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Adam Starr, M.D. Answers Questions On Pelvic fractures

Adam Starr, M.D. Answers Questions On: Pelvic fractures

How do your patients get their injuries?

Mostly we treat high-energy trauma patients. We see people who’ve been involved in auto accidents, construction workers who fall off scaffolding, or people who get hit by a car – injuries such as that. We also treat some people who slip and fall and break a hip.

When a patient needs surgery for a pelvic acetabular fracture, what’s the advantage to using your percutaneous technique over the traditional one?

The standard or traditional technique involves open incisions around the pelvis, which have fairly high complication rates, such as infection, wound dehiscence (wound splitting open), and then scarring. But the percutaneous techniques involve zero infection – they never get infected. The scar tissue’s minimized, postoperative pain is minimized, and the recovery is quicker.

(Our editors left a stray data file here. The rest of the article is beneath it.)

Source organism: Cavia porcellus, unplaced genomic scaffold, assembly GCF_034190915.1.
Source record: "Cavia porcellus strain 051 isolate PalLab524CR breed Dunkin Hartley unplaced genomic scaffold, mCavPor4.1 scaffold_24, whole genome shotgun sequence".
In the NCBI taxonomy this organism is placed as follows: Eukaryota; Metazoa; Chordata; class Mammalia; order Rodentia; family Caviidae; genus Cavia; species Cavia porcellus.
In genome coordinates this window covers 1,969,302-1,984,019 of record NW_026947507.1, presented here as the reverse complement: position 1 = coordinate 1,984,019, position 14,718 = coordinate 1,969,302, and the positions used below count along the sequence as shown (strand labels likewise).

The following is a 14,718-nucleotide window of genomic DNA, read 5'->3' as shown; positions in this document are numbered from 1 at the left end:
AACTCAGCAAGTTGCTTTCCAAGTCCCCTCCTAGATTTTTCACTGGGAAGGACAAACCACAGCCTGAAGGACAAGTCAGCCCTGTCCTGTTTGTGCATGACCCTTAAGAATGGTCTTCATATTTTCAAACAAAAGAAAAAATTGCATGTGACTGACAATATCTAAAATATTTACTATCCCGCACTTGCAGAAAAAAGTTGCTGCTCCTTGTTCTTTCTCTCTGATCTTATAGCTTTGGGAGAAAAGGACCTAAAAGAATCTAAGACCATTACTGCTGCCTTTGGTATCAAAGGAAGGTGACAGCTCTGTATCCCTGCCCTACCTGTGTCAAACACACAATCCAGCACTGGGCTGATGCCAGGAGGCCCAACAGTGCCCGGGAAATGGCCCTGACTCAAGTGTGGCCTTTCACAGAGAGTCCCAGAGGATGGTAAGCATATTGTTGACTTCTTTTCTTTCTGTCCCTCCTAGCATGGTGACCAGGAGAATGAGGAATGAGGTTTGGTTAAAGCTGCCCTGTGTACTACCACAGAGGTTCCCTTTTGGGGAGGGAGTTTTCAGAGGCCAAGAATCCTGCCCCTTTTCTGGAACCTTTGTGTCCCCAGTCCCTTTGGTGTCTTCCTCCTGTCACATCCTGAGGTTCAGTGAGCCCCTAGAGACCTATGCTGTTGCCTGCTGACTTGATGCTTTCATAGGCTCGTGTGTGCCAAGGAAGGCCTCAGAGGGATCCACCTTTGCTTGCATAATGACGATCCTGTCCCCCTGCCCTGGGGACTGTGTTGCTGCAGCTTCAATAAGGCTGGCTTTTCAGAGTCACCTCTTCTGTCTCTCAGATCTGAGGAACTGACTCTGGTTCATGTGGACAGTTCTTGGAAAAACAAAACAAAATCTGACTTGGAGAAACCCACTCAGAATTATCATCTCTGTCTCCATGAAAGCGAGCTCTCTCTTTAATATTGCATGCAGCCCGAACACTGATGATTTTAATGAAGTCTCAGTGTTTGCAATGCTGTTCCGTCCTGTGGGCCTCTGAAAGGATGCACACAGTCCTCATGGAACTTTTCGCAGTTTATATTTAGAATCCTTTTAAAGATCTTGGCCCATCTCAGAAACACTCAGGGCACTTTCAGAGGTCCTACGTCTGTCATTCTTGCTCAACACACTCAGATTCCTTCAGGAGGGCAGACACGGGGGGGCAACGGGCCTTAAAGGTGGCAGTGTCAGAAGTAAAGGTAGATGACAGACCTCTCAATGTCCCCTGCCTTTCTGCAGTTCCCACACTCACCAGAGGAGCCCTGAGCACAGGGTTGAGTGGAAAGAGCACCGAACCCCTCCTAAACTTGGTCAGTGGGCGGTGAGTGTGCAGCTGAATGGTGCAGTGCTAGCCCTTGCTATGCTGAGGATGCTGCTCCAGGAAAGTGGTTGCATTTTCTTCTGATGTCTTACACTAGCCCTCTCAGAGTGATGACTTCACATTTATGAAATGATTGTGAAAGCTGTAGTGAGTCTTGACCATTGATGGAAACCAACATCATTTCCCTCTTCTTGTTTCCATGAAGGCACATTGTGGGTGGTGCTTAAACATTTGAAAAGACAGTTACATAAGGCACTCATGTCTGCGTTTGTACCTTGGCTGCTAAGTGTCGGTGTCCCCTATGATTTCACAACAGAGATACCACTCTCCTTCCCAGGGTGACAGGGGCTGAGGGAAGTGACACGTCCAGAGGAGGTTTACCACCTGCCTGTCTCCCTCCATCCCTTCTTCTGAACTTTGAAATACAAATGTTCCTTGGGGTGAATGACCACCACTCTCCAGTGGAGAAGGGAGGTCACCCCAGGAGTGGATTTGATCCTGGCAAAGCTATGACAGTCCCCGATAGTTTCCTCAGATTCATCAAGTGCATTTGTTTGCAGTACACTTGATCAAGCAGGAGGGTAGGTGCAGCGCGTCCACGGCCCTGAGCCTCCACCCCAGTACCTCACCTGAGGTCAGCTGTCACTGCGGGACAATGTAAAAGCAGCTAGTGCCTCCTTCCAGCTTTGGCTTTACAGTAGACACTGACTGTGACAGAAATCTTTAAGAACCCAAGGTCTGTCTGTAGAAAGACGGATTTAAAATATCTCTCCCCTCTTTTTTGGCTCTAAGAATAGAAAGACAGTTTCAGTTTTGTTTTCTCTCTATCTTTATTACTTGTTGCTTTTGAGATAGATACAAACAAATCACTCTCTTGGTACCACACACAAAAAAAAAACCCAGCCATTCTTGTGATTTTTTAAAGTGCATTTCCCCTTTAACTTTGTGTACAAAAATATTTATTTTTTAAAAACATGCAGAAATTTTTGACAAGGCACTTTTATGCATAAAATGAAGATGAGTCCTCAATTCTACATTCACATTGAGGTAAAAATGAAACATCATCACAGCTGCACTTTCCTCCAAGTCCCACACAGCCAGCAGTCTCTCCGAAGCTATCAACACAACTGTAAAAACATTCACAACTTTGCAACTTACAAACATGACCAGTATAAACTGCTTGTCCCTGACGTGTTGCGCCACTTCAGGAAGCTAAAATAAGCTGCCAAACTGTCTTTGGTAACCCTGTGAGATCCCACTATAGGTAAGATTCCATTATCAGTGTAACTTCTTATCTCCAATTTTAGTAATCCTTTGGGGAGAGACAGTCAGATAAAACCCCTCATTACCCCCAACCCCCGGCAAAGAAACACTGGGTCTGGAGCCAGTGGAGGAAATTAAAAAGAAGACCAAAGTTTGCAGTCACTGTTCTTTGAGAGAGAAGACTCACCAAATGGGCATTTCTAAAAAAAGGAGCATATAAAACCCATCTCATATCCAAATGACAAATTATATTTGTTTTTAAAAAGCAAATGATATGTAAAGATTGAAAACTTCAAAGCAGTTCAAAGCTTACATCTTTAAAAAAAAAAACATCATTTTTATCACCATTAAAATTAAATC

When I was a resident in training and people had their gallbladder out, they had it taken out through a big incision under their rib cage. Now, nobody has that done; they do it through a scope. It’s like that with percutaneous surgery – you get the same result, the same realignment of the bones, but it's done through a much smaller surgical approach. It’s a lot better for the patient.

Along with your partner Charles Reinert, M.D., you invented the Starr Frame to help with the treatment of pelvic fractures. How does the Starr Frame work?

Most pelvic fractures are not very displaced; they’re very minor and they tend to heal well without surgery. But some of them get displaced a lot – the pieces of bone are just sort of exploded – and if you don't want to do a big, open operation then it's hard to realign the pieces. So we developed this frame that allows us to realign the pieces of bone with tiny little poke-hole incisions. Once you do that, once you’ve got them realigned, then you can stabilize the bone. You put screws across the fractures through little stab incisions. The patients do great – they never get infected, they heal quicker, you don’t do any stripping of the muscle, and rehab is easier. It’s been a big advance.